Usually when people think of what goes on inside a computer, they think of little ones and zeros zipping around their own tiny raceway at the speed of light. For the most part, that’s correct. Today, I’ll discuss what binary numbers are.

Binary is simply a number system that only has two digits, 0 and 1. The number system that we are taught all throughout school is decimal, which has ten digits, 0 thru 9. There are other number systems that are used when working with computers as well; hexadecimal uses 16 digits, 0-9 and the letters a-f, while octal uses eight digits, 0-7. Any whole number can be easily represented in any of these numbering systems.

Here’s the binary equivalent of the decimal numbers 0-10:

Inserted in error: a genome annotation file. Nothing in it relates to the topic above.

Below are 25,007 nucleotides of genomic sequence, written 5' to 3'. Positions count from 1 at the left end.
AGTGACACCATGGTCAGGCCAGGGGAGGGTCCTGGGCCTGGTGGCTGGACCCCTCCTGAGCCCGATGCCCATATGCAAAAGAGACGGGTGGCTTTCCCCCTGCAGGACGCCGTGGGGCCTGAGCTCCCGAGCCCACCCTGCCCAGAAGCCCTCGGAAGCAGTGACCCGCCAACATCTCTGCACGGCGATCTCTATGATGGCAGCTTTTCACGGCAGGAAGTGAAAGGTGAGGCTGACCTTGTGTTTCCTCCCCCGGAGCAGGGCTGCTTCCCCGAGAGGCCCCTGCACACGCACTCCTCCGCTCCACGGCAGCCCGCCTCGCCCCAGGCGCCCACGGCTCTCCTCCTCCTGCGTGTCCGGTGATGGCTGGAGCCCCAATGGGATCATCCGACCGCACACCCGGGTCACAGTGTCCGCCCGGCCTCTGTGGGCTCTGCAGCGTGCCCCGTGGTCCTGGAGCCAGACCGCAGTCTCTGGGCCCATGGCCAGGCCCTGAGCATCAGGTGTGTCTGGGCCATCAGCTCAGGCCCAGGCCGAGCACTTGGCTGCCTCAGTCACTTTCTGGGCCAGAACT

Decimal | 0 | 1 | 2 | 3 | 4 | 5 | 6 | 7 | 8 | 9 | 10 |

Binary | 0 | 1 | 10 | 11 | 100 | 101 | 110 | 111 | 1000 | 1001 | 1010 |

You may notice that in binary, 1 + 1 = 10. That’s because you have to carry the 1, just like 1 + 9 = 10 in decimal. Once you can wrap your mind around this, you’ll be on your way to understanding binary. Like everything else in life, it just takes time and practice.

Below are some binary numbers to increase by 1:

1001

1000001001001

11111

111000

10101110

101001

Try to add 1 to each of those numbers, if you find it difficult, then re-read the post and try again. If you find it easy, try to count from 1 to 100000000 in binary. BTW, 100000000 is only 256 in decimal.

Check back in a few days for the next part in the series: conversion from decimal to binary and back to decimal.